“Where you Wanna Sit?”

THE MIDDLE SEAT: Column by Steve Matuszak

We have a lot of controversial ground to cover as we kick of the first article of this column by explaining the title – which is where I like to sit! And here’s why. I need to see the movie straight on. And that’s not just at the theatre. I will go for any seat in any living room that gives me the most centered view of a movie.

Popcorn-200x300Plus, I don’t want people crawling over me or passing in front of me when they go back for more concessions or the bathroom. If you can’t hold it for two hours, stay at home – or, time your beverage intake better. It’s possible people! This goes back to an issue you will hear from me time and again – I do not want anything to distract me from the, if it’s a good film, “willing suspension of disbelief” that the movie and I have mutually created.

I never go the bathroom during a movie, even a bad one … ever! I also never get refills unless I have consumed it all during the trailers. Ever do that? I need to experience the film from frame one to end credits as a complete, uninterrupted thought.

On airplanes, at church and everywhere else, however, people tend to prefer the aisle. But on a plane, I am a window guy because I don’t want distractions there either like the flight attendants bumping my shoulder as they go by or people hitting me on head with luggage.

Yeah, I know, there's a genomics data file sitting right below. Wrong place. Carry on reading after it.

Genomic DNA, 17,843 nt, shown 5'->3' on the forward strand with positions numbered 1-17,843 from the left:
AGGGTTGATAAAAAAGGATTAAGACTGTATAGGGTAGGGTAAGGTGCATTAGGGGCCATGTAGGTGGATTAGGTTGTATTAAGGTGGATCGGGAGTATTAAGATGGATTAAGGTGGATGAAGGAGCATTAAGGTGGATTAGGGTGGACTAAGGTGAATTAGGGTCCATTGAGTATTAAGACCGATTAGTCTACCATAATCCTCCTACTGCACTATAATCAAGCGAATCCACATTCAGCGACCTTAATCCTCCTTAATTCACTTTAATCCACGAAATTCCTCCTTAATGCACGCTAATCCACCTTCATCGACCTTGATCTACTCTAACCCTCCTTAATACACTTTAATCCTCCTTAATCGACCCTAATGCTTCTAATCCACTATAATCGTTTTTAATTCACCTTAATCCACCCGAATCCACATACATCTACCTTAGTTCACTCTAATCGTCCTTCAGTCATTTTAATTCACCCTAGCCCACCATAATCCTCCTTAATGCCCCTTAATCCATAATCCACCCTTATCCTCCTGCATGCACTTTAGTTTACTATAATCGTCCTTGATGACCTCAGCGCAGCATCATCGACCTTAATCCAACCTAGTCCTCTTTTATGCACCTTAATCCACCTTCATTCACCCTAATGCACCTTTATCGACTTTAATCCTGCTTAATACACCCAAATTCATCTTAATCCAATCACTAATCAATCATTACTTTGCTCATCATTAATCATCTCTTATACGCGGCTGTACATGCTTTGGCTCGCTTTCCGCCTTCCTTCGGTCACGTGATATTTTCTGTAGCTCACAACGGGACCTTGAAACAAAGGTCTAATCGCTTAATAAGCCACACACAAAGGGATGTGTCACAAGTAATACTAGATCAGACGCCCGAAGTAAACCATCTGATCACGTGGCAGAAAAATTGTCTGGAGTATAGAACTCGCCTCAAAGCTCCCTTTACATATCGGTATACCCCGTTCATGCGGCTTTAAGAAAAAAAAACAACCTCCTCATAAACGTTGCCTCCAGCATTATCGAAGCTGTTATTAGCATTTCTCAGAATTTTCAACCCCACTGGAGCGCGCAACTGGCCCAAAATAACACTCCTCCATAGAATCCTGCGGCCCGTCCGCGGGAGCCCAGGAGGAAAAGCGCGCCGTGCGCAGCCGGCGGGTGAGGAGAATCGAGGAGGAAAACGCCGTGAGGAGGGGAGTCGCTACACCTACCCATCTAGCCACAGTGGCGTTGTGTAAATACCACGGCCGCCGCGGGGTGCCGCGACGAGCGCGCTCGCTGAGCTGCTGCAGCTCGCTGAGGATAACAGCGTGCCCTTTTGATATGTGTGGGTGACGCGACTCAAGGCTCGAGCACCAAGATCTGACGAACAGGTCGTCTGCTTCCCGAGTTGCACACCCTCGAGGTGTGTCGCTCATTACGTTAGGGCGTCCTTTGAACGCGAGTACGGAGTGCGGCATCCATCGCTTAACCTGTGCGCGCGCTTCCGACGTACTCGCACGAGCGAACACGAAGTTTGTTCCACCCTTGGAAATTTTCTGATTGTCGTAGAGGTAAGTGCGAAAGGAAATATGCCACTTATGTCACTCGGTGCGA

I think the aisle seat anywhere is a bit of a “non-commital” choice. And here’s why! First, it’s like hanging out in the kitchen at a party – you don’t want to really be committed to being fully at the party. It’s a social-psychology issue. People want to check out a party and, if it’s “no good,” feel as if they were never really “there” (which would equal sitting in the living room or any other room deeper in the home/apartment). Come on, who drifts to the kitchen at a party? And why? I know you are out there and have your reasons.

People who always want the aisle seat are usually looking for a quick way out before or at the end, whether it’s a movie or other experience. They want to get to their car quickly at the end of a concert or amusement park day – “I am not sitting in THAT traffic!” The aisle is more about prepping to leave than staying for the duration. Come on, who does it? Why?

Airplane-aisle-people want go to the bathroom easier and have more body room in addition to getting off the plane a little quicker. Either way, there are aisle people, and then there are window people. Which one are you? There are probably a few “middle seat on a plane” people. They should be watched closely and get an extra pat down in security.

And people tend to be territorial about where they sit for all types of events. This is true for places we visit frequently – a classroom, church, local movie theatre and such. People tend to go back to the same seat or same seating area of the room. I am territorial with my middle seat in theatres, but otherwise I like to mix it up in class or other places, just to see and experience things from a different vantage point (which, by the way, was a lousy film). Are you territorial or do you mix it up? Bring it!!! Here’s a litmus test for territoriality, you either get mad when you see people in “your (public) seat” or you believe that, since you shoveled it, the street parking space is yours (Chicagoans, you know what I mean).